You are using an older browser version. Please use a supported version for the best MSN experience.

Kilauea volcano eruption is one of the biggest in recent Hawaii history, enough to fill 100,000 pools

USA TODAY logo USA TODAY 6/20/2018 Doyle Rice
UP NEXT
UP NEXT

That's a lotta lava.

Since the eruption of the Kilauea volcano May 3 on the Big Island, it's belched out about 250 million cubic meters of lava, making it one of the largest eruptions in decades in Hawaii.

"It's nothing like what we've witnessed in recent history," said Wendy Stovall, a volcanologist with the U.S. Geological Survey. It's topped  big Kilauea eruptions in 1955 and 1960 and is bigger than the Mauna Loa eruption of 1984.

The amount of lava would fill about 100,000 Olympic-size swimming pools.

Kilauea has erupted continuously since May 3, flinging out lava and ash, destroying 577 homes and forcing thousands of people to evacuate.

Some good news came out Wednesday: A larger explosion doesn't appear likely anymore. "Right now, we don't anticipate that occurring," Stovall said.

A few weeks ago, scientists were concerned the volcano could really blow its top. A major blast could have sent boulders as big as refrigerators flying through the air and ash plumes soaring as high as 20,000 feet over a 12-mile area, according to the Hawaii Civil Defense.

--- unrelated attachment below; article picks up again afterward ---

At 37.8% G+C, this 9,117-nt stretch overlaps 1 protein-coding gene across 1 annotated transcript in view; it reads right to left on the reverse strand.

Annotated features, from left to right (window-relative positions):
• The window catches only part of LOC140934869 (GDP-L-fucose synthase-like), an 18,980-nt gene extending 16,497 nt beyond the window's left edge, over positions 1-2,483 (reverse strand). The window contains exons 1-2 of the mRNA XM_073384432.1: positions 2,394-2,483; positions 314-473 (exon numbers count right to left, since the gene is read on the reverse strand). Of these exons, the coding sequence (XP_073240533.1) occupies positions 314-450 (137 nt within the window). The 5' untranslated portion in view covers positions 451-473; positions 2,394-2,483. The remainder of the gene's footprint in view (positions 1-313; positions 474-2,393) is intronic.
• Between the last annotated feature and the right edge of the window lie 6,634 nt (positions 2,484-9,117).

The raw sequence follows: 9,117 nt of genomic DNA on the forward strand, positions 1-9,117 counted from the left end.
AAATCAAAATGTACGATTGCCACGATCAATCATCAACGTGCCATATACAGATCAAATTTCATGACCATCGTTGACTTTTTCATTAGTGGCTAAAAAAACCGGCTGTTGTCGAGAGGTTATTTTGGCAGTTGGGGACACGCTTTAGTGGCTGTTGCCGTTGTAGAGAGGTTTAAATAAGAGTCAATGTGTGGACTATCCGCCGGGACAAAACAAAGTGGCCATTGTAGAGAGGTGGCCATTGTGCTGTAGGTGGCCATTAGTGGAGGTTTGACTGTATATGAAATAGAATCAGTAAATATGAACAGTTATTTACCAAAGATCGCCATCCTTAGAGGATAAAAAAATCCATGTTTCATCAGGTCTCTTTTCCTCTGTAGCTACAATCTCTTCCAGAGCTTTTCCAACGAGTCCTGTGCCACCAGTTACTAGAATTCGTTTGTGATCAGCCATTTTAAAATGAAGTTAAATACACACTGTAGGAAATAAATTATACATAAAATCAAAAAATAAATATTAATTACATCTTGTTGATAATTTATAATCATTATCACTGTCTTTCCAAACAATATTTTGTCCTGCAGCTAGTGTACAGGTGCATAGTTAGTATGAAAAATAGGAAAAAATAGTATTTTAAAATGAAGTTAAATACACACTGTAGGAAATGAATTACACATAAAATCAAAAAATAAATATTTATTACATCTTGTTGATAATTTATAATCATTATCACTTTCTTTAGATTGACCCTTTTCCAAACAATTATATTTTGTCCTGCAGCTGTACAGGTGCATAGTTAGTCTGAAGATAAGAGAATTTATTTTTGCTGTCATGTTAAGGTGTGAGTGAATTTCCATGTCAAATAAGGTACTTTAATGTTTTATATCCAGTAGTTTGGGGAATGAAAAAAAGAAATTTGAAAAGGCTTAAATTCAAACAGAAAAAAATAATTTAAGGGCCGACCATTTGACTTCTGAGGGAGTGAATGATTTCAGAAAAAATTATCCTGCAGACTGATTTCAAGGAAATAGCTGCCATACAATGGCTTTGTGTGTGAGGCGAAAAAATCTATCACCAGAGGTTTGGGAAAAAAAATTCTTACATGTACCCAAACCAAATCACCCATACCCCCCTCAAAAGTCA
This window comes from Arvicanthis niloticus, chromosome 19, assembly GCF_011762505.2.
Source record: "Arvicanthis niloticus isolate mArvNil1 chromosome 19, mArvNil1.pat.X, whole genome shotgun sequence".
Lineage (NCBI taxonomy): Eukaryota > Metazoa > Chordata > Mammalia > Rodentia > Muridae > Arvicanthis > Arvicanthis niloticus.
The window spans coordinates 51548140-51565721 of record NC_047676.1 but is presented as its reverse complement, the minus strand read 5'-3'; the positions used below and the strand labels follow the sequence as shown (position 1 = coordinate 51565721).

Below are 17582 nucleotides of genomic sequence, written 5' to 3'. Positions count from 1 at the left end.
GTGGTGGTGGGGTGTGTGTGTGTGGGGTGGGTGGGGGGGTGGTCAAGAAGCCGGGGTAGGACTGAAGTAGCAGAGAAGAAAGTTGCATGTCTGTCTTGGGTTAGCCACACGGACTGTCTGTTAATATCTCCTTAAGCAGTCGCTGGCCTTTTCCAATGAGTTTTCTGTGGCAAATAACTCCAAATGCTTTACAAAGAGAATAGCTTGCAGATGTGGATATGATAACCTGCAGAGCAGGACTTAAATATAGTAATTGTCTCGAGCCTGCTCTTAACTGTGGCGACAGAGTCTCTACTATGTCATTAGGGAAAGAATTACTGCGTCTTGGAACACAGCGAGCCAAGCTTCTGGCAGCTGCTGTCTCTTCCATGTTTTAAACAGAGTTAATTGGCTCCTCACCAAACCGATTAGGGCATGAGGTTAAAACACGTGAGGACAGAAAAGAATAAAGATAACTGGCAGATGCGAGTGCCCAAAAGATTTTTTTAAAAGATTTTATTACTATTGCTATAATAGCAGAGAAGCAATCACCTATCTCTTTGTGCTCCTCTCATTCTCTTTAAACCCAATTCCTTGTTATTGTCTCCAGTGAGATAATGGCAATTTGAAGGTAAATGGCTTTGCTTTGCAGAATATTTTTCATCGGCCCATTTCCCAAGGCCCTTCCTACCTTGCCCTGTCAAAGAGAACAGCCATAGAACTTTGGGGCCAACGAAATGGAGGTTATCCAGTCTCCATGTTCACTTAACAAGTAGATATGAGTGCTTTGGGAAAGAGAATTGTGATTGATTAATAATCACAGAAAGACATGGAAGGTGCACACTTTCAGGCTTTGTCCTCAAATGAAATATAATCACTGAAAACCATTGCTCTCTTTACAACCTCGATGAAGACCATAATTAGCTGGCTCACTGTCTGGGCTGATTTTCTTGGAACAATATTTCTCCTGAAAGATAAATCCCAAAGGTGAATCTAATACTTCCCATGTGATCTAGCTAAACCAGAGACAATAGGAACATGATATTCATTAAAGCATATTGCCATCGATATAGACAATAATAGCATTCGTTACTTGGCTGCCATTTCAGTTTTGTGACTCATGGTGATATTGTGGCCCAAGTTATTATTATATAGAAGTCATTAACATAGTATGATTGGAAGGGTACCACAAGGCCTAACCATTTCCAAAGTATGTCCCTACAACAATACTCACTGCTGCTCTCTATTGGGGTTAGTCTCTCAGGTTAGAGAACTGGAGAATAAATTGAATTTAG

"We don't see a mechanism for that to happen," Stovall said.

However, the eruption is far from over. 

"We are uncertain how much longer the activity will continue," Stovall said. "We're seeing more of the same types of things we've seen for the past several weeks," such as lava oozing through residential neighborhoods into the ocean.

Another volcanologist, Tracy Gregg of the University at Buffalo, said, "There's no way to know how much longer the eruption will last."

At the Kilauea summit, the Halemaumau crater has doubled in size since May, the U.S. Geological Survey said.

The edges have slumped down almost 300 feet, dropping with each earthquake and explosive event. 

“It’s quite dramatic," Hawaiian Volcano Observatory scientist Steve Brantley told the Honolulu Star-Advertiser. "We’re all astounded by the changes."

AdChoices
AdChoices

More From USA TODAY

image beaconimage beaconimage beacon